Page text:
Please see here for other entries in this series and/or an explanation.

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Letter picture book

I can’t really draw. And I can’t really write. “So,” I thought, “what better goal to have than making an illustrated book!”

It isn’t going to make much sense. But I intend to have one drawing for each letter of the alphabet. Eventually, they’ll all be linked here in the comments.

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Lowered expectations

This post is in response to a couple of articles I read recently. One on how smutty fiction makes us unhappy by giving us unrealistic expectations, and the other on why I’m not married (both linked below). I have also linked my favorite response to the marriage article: it brings up the good point that expecting nothing means that we allow ourselves to be treated badly, and this is obviously not ideal.

Though the author of the marriage article, Tracy McMillan, has been called sexist, misogynist, etc, and I won’t agree or disagree. I do think she has a point. If marriage is so important that you are willing to mould yourself into an ideal of pleasant femininity, to accept any guy who will marry you, to be selfless and expect nothing in return except sexual fidelity, then yes — do that. It may really help you with your goal of being married.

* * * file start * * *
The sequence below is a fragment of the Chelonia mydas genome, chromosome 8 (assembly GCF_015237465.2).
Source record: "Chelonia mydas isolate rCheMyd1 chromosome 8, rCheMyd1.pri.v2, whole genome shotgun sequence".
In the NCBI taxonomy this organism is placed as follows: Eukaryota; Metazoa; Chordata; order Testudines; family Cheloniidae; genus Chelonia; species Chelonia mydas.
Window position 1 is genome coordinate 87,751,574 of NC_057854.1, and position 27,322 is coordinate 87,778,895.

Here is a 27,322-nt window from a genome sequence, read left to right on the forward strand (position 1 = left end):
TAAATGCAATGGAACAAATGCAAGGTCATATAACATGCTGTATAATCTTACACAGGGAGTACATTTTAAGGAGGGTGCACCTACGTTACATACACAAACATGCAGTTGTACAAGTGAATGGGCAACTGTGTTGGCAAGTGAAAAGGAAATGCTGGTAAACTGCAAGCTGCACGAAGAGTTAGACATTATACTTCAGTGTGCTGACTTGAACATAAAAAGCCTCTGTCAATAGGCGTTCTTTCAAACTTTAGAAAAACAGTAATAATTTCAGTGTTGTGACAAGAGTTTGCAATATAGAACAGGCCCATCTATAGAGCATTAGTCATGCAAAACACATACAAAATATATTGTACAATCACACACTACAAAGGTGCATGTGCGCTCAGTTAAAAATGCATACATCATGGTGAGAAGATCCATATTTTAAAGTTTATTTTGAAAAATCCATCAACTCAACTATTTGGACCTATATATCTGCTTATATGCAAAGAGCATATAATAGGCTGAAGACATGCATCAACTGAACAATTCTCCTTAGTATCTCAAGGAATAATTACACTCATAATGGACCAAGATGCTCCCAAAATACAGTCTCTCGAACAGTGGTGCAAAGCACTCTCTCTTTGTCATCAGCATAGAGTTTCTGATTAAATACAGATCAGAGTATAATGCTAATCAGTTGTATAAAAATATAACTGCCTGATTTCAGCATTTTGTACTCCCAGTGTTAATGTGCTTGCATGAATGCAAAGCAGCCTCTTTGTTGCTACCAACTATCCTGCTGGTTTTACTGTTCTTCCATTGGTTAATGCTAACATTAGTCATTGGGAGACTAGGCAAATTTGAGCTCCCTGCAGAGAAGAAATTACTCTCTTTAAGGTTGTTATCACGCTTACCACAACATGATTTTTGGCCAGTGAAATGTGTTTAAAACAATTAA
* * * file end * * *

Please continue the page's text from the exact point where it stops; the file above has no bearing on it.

However, I think it may be worthwhile to first examine why marriage is that important to you — and whether it’s really about you. Or is that that your parents expect it? That your friends are all doing it? That you’re sick of answering questions about why you aren’t married? You’re afraid to be alone? Your biological clock is ticking? There may be better solutions to all of these concerns.

The other article on fantasy boyfriends from fiction mentions the author’s parents who, at the time of publication, had been happily married for 39 years. I’m always interested to know how people manage to tolerate each other for that long. Her mother said her secret was “forgiveness and lowered expectations”.